Update 12/19/2015: Corrected name of city to Ocean Shore, after having the typo carefully explained to me (the subtler attempts having gone over my head.)

306 thoughts on “Pixel Scroll 12/17 We Also Walk T. Rexes

  1. YMMV – while gentle criticism* works fine without calling out specific commenters, I’m not so sure strong criticism** works using the same method, although I do understand the urge not to put someone or someones on the spot. Both of them run the risk of catching unintended targets but the strong criticism usually leads less to conversation about the merits of the criticism and more to irritation at the broad brushiness of it.

    *Like Heather Rose Jones’ comment awhile ago about strawpuppying, or many, many comments by Peace on generally calming the rhetoric down.

    **Like the ‘pearl clutching’ comment in this thread or the comment about the discussion of the military from a few days ago.

  2. @ BGHilton
    re: podcast

    That was funny, in a sick and twisted way. Not that the hosts were but that I laughed so much at a sick and twisted book by a sick and twisted author. Zamboni love! Desk holiday! Label makers! Boston travelogue! I’ll be checking out more of their casts. 😀

  3. Laura Resnick on December 18, 2015 at 6:19 pm said:

    So I see that the “Jovian Award” (an attractive trophy, btw) is NOT a bust of Lovecraft

    As they say, you owe me a new keyboard.

    @Greg Hullender

    In this case, the Hugo Award is prestigious precisely because Worldcon is widely believed to represent fandom. We all (almost all) believe this–even the puppies. That’s why we argue that the puppies claim to represent a silent majority of fans was refuted by the final vote. That would make no sense if we didn’t really believe that Worldcon represented all of fandom.

    I disagree — I think the issue of whether or not Worldcon fans are thought to represent “all of fandom” is a puppy straw man. “Hugo voters claim to represent all of fandom! But they don’t!”

    The refutation of the puppy “silent majority” claim does not require Worldcon to represent fandom as a whole. It’s more like — you can’t possibly be a silent majority of fans in general, because you weren’t even a silent majority of Hugo-voting fans. You might recall that some of their wound-licking talked about how small Worldcon’s numbers are compared to events like Dragoncon or San Diego Comic Con. Hugo voters already know this perfectly well, of course, and met this argument with a shrug and sometimes a chuckle at the implication that the younger, media-saturated fandom at those mega-cons would be more friendly to the Puppy message than Worldcon fans.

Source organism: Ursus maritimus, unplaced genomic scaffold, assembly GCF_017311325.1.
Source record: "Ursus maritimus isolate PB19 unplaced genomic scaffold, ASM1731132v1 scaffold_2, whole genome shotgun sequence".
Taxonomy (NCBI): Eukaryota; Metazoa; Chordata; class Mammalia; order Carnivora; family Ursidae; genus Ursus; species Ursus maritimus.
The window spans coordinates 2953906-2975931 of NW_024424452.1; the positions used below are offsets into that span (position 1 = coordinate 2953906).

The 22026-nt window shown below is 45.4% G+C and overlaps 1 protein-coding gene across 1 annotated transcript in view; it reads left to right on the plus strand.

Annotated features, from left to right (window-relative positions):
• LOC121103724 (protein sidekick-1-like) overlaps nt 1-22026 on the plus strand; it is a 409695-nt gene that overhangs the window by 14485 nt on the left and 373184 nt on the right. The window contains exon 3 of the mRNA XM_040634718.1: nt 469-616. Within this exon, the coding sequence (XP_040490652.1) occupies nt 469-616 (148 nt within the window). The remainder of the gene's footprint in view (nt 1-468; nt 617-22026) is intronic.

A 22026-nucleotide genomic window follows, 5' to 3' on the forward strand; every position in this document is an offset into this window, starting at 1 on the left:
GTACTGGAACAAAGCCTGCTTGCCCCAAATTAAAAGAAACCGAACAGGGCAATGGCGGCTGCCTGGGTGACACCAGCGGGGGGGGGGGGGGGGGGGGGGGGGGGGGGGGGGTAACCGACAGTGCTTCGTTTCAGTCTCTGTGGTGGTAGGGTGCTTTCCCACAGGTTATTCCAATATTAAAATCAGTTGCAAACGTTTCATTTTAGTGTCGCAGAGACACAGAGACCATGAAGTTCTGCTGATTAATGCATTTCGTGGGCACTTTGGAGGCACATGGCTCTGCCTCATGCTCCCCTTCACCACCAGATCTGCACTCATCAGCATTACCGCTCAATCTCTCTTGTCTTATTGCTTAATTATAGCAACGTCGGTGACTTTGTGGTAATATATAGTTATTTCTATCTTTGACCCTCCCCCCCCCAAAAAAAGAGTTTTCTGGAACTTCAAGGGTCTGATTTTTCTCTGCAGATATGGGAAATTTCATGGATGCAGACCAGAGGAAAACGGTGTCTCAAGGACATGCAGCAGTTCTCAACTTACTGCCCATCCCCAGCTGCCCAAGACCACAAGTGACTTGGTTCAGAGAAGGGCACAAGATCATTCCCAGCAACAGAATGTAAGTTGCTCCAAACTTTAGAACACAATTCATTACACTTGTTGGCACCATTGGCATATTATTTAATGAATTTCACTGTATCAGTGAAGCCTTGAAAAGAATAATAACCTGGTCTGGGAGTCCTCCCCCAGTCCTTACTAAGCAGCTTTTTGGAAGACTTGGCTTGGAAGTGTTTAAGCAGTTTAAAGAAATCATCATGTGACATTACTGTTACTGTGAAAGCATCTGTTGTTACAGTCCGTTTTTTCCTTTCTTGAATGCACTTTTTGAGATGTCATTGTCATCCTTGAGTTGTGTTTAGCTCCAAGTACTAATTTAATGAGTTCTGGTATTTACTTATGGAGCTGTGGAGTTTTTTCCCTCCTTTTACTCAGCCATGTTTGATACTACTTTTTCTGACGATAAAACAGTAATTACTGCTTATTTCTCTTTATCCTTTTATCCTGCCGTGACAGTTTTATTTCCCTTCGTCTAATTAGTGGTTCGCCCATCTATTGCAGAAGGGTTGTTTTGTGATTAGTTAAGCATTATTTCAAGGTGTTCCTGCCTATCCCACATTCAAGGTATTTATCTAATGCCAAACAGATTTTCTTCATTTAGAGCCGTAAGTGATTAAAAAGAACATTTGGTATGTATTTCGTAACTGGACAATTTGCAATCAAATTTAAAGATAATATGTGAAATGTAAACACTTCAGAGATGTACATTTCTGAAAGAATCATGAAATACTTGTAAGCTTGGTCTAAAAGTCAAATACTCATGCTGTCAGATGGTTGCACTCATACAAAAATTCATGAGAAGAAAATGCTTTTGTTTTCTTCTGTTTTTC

The Hugo Award is prestigious because of its legacy. That prestige was decades in the making.

  4. The Hugo Award is prestigious because of its legacy. That prestige was decades in the making.

    The Hugo Awards are prestigious because they are seen as prestigious. Like black pearls, they are valuable (or not) based entirely on perception. This is true of pretty much all awards, and is probably why the Pups don’t want to create their own award: They know everyone would regard it as a joke.

  5. @Jay Blanc:

    Hot glue isn’t strong enough to hold together glass paperweights.

    I wouldn’t denigrate the skills of whoever put the Jovian Awards together. They look far nicer than those sad little 3-D printed crumpled rockets someone handed out earlier. Some thought went into them.

  6. ‘Fandom’: I don’t think there is one thing that is fandom. Puppies are right in saying that, in plain English, ‘fan’ just means ‘person who likes the stuff’, and that Worldcon does not represent all fans in this sense. (Neither do the Puppies, of course, but still.) Now, in reality Worldcon was never claiming to represent all fans in this sense; when Worldcon people said they represented fandom, they were using the word in a different way. But this is genuinely confusing to outsiders; it’s not just people with an agenda whom are sometimes puzzled by it. If you think that ‘fan’ means ‘enthusiast’, and you hear people talking as if only members of an active fannish community were fans, you can take them to mean that others are not real enthusiasts; they don’t mean that, because that use of ‘fan’ isn’t salient for them, but it can still cause distress.